Touching the tiger's buttocks
Yet another day to remember, full of bloodshed and anguish. The 15th anniversary of the Tiananmen Square massacre in China. There are reports of more than a dozen arrests in the square today, presumably of protesters commemorating the events of 1989.
The Guardian asks today
If the Beijing Massacre is really so irrelevant today, why have the authorities reacted so nervously to the June 3/4 anniversary? Although many sensitive social issues can now be debated in the Chinese media, to ask about Tiananmen Square is still unacceptably — in the old Maoist idiom — to "touch the tiger's buttocks". Those who dare to do so in the capital are packed off to the provinces or put in detention.
Nor should we forget the more than 50 people according to Amnesty — there are many others unknown to us — still in jail for alleged crimes in 1989: one case merely consisted of throwing eggs at Mao's portrait in the square. Such repression only confirms the message sent out from under house arrest by Ding Zilin, who lost her son that night and heads the Tiananmen Mothers group, that "the system we live in is full of barbarism, inhumanity and hypocrisy".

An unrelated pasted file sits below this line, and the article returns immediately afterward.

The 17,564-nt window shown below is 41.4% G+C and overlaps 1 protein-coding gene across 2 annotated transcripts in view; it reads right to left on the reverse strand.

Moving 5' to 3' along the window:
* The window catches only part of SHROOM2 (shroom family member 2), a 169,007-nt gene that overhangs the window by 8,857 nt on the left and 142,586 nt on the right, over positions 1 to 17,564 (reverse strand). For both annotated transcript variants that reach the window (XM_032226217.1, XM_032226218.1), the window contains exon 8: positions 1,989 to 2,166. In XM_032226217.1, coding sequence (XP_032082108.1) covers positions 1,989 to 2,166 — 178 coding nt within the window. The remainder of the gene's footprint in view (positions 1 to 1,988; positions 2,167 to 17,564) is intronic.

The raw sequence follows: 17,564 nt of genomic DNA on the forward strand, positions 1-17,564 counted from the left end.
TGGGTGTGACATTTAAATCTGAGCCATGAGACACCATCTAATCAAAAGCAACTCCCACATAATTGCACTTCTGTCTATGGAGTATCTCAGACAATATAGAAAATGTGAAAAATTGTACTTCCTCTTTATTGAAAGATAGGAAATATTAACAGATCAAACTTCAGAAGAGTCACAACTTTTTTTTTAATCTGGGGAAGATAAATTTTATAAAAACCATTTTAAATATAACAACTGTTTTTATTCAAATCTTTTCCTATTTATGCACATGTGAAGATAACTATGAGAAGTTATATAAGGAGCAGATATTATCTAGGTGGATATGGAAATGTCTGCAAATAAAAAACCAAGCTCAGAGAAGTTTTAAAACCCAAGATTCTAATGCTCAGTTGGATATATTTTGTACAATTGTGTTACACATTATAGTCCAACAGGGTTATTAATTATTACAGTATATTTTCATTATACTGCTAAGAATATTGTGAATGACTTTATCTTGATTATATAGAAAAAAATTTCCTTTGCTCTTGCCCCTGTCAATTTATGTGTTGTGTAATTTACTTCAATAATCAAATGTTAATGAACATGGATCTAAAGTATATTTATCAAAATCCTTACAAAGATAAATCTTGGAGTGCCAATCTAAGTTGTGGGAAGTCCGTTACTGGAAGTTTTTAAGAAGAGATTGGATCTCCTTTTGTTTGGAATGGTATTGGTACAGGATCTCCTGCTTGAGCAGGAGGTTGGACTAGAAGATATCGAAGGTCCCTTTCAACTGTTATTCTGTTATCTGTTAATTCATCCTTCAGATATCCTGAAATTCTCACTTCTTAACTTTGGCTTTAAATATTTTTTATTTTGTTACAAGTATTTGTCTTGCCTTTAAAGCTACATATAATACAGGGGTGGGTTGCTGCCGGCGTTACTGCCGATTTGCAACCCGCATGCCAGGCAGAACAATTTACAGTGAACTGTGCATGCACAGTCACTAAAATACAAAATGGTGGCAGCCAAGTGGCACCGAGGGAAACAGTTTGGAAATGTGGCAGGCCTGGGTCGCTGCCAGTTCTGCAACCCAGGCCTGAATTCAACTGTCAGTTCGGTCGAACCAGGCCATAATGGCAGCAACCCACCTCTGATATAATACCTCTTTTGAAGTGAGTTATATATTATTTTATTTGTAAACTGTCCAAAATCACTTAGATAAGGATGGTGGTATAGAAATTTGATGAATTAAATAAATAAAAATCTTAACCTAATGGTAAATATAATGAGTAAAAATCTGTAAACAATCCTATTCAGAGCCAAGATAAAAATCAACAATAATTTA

Speaking of people we shouldn't forget, how about the hundreds — if not thousands — who died fifteen years ago and especially those left behind who loved them.
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